The bank has been looking at the short term opportunities the current situation brings. This includes things the business is paying for but not using, or unable to access. “The business continuity plan’s not really that useful when a city or country gets shut down,” said Phil. “It’s useful when a building gets shut down.” Phil also questioned how a 95% reduction in printing will transform businesses going forward.
“Work has gone up but workforce capacity has gone down,” said Phil. It’s been important for the bank to think about the impact of childcare on its employees and how to manage that impact. Barclays set up an agile process two years ago, with mini-category teams working with business stakeholders to understand their needs – “Sourcing pods very focused on creating value through their deals. As the business changes, the pods are agile in understanding these changes. It’s accelerated customer onboarding.”
Pivoting and prioritisation: Alex Jennings, CPO, DS Smith
“We’ve got 80,000 customers to supply cardboard to, in 300 locations,” said Alex Jennings of packaging organisation DS Smith. “There have been huge swings in demand. In the heavy goods and automotive industries, there’s been a softening in demand. In FMCG, food, pharmaceuticals, ecommerce, there’s been growth. We’ve had to change and manage the business. The crisis has challenged all that flexibility and agility. The best thing we did was set our reprioritised team to focus on different areas within the business.”
Accordingly, DS Smith has certainly had all hands on deck. The company has had to reenvisage planning and logistics modelling for its 1.5m trucks a year, in light of significant changes in demand by location and the challenges of crossing boarders – not least 73km delays between Germany and Poland, with drivers having to quarantine when the company already has a shortage of drivers. “It’s been challenging. The key is around communication with customers, the business, team and suppliers. We’ve been focused on our pain points. We’re fortunate in that in a number of areas we’re classed as essential manufacturing. Our packaging products are needed for critical supplies such as food, pharmaceuticals and PPE.”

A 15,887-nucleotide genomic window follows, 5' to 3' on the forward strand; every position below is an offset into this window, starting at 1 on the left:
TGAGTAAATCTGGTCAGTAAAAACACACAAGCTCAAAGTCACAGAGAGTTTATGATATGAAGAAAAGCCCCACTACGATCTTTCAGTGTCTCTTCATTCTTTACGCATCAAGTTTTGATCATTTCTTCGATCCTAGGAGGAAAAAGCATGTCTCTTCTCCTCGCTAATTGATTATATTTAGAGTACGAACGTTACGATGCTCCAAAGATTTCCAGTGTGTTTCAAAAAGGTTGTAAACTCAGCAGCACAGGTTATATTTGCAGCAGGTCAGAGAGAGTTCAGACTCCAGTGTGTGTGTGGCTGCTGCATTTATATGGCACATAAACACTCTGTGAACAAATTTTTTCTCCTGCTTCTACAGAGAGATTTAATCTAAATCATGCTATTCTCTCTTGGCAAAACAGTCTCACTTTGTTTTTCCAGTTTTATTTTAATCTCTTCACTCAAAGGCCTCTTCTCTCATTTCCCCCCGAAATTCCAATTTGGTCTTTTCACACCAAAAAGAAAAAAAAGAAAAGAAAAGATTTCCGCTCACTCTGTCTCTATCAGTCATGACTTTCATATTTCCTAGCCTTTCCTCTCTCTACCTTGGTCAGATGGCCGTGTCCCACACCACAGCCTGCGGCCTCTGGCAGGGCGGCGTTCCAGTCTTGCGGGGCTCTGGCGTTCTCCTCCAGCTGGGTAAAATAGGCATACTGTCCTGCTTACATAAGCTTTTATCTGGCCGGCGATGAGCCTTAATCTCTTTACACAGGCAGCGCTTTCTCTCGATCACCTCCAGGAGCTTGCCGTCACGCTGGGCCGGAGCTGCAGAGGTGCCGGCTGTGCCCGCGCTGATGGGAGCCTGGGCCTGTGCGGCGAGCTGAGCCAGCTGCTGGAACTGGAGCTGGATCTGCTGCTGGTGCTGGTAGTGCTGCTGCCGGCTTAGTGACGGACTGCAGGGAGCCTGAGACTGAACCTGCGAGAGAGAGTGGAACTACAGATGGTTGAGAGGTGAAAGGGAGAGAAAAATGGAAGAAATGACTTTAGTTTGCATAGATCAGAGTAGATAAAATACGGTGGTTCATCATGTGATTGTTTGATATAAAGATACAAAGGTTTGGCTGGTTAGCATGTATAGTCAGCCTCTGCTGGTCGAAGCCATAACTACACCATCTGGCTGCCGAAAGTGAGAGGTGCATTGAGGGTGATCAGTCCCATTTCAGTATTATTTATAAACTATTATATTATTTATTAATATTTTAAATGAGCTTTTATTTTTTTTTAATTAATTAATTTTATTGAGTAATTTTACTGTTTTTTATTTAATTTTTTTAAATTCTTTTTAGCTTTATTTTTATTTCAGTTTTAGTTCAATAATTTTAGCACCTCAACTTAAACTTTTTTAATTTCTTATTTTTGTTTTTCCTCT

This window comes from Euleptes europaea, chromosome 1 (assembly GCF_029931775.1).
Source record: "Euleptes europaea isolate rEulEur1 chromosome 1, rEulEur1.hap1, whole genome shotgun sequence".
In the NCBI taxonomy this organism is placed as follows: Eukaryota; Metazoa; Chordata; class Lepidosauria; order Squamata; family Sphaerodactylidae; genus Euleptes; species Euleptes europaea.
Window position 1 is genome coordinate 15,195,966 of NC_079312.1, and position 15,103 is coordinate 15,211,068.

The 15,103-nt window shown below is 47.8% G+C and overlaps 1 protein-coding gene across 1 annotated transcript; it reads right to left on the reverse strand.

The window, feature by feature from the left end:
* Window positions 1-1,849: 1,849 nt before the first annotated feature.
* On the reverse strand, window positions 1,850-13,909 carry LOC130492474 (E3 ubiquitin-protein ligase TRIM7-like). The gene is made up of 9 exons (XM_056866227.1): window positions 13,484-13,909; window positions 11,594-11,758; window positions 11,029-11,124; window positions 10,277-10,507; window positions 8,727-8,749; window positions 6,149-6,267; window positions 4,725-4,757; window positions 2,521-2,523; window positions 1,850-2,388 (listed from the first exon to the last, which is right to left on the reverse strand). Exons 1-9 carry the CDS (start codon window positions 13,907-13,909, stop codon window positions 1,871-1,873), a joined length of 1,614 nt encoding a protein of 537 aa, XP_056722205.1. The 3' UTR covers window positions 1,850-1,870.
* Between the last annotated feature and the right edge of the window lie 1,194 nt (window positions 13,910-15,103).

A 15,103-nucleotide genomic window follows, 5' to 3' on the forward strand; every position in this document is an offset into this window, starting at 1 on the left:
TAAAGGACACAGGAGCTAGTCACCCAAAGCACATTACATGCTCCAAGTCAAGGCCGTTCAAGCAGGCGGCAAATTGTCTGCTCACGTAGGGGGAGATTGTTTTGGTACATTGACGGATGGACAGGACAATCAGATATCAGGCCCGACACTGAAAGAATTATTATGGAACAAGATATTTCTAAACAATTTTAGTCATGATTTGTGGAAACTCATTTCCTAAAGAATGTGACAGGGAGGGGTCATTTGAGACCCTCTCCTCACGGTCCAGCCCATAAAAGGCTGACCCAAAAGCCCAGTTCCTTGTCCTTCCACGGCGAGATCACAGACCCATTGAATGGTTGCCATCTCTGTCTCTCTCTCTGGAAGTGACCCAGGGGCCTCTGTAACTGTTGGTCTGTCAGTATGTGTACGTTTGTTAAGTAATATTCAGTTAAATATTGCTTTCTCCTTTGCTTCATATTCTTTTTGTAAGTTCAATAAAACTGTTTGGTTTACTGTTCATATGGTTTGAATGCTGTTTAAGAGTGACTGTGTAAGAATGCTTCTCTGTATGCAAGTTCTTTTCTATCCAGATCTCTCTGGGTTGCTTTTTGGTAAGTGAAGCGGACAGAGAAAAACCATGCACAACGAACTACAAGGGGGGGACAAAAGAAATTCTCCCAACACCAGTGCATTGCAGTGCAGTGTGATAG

For DS Smith as for many other organisations, the future will be about pivoting. “How do we drive costs, innovate, maintain activity and strategy towards sustainability? How do we keep the team motivated? From a procurement perspective, it’s been stimulating to solve many problems that we face. How do we build on this and maintain direction?”
The new working world has also brought about changes in Alex personally. “I’ve never been an advocate for home working. But it’s been so effective. I feel more connected with the team than ever. It will absolutely drive our thinking in how we move forward.”
Tactical cost-saving or innovation?
Procurement departments will need to reassess their relationships with their suppliers. Which suppliers weren’t able to continue operating during the crisis? Which suppliers really came to the fore? “We need to segment our position with each supplier in each category,” said Alex. “We’ll have to challenge some relationships. They will not all be the same. Some will go, some suppliers we’ll work with closely to monitor their position. Other relationships we should nurture and grow, and use to drive innovation throughout the business. COVID has opened our views on what’s possible in a short space of time and we need to hold on to that.” He added, “It’s a mix between innovation, rethinking strategy and coupling that with some tactical activity, as it’s clearly an opportunity right now.”
There was a consensus that the current crisis presents a huge opportunity for procurement functions to raise their profile, which could see more CPOs on the boards of organisations. “It does provide an opportunity,” said Phil. “Being relevant to your business. We’re not there to purely provide savings, we’re about providing value across the supply chain, whether in risk management or supply.”
Thibault referred to the “Natural evolution of procurement functions, reinventing themselves as a function – not just dealing with purchase orders and invoices. More and more, we’re seeing the CPO become an advisor to the board when it comes to strategic decision-making, as organisations try to adapt to changing consumer demands.” Thibault quoted the example of the tobacco industry moving from traditional cigarettes to e-cigarettes. “They couldn’t make that decision without a strong communications advisor. A CPO.”